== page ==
Pain, sedation, and delirium management in the neurocritically ill: Lessons learned from recent research

Céline Gélinas, Kate Klein, Andrewm Naidech, Yoanna Skrobik*

*Corresponding author for this work

Research output: Contribution to journalArticlepeer-review

13 Scopus citations


Critically ill patients with a primary neurological injury or illness pose unique challenges for pain, agitation, and delirium management in intensive care units (ICUs). Detection and monitoring can be limited by contextual level of consciousness (LOC) alterations, cognition, expression, or language deficits. Recent data suggest that existing pain assessment tools may not be applicable to all neurocritically ill patients, especially in those with LOC alterations and atypical pain-associated behaviors. Targeted sedation goals may be neurologically disease specific; for instance, intracranial pressure (ICP) targets will supersede sedation titration by other criteria. Technology such as bispectral index (BIS) may be beneficial in avoiding excessive medication administration in deeply sedated neurologically injured ICU patients. Given the wide variety of pathology in the neurocritically ill patients, it is unclear if delirium can be diagnosed and unequivocally differentiated from symptoms of the underlying neurological pathology. However, delirium symptoms may herald life-threatening primary insult progression or result from a new secondary neurological injury and should be monitored. Patients with neurological injury or illness are often excluded from ICU studies addressing pain, sedation, and delirium, but this need not be the case. We review what is understood in this area based on current evidence.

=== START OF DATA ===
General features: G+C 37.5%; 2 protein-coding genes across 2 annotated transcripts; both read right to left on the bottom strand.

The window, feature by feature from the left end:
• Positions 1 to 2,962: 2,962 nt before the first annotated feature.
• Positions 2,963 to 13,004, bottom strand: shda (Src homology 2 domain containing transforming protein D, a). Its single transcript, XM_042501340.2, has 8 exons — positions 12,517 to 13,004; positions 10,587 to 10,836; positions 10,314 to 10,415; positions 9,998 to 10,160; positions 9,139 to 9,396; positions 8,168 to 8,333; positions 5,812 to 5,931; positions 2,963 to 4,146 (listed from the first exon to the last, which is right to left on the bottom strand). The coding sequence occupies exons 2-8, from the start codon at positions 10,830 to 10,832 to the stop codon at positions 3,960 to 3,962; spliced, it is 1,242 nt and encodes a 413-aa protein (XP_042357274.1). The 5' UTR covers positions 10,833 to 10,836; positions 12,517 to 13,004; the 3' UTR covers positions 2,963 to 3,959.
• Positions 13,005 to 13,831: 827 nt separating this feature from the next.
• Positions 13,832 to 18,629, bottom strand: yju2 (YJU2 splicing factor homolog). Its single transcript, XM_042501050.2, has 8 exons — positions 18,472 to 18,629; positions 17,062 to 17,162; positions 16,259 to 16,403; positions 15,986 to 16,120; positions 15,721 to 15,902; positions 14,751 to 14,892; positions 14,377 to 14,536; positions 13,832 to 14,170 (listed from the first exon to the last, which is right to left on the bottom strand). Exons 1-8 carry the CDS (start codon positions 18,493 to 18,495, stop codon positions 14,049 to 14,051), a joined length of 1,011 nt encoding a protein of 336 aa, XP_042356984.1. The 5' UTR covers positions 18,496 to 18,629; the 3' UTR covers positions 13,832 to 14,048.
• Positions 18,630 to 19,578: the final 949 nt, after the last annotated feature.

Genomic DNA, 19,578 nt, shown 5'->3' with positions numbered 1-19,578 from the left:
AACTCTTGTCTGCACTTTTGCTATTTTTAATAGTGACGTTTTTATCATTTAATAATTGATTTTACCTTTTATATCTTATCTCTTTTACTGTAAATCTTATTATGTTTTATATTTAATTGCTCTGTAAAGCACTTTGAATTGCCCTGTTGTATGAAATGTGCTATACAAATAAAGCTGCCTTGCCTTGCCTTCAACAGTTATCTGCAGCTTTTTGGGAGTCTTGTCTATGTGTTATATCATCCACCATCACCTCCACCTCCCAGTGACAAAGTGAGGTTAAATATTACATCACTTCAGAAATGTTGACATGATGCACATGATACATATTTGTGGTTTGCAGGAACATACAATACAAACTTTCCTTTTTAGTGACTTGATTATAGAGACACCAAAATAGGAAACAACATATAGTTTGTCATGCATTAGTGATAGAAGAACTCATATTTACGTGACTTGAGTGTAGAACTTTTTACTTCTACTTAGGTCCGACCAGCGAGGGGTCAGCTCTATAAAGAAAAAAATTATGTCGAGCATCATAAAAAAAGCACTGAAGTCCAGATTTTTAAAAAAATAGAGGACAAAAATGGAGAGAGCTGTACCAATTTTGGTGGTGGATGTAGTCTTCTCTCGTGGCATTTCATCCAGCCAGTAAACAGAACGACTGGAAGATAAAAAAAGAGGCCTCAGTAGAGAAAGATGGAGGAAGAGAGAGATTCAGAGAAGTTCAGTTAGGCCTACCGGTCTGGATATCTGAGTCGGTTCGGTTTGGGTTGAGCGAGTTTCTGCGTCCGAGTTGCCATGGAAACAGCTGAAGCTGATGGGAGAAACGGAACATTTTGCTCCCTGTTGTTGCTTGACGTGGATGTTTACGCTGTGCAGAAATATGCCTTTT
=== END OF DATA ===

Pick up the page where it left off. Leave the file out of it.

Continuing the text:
Original languageEnglish (US)
Pages (from-to)236-243
Number of pages8
JournalSeminars in Respiratory and Critical Care Medicine
Issue number2
StatePublished - 2013


  • delirium
  • intensive care unit
  • neuro
  • pain
  • sedation

ASJC Scopus subject areas

  • Pulmonary and Respiratory Medicine
  • Critical Care and Intensive Care Medicine


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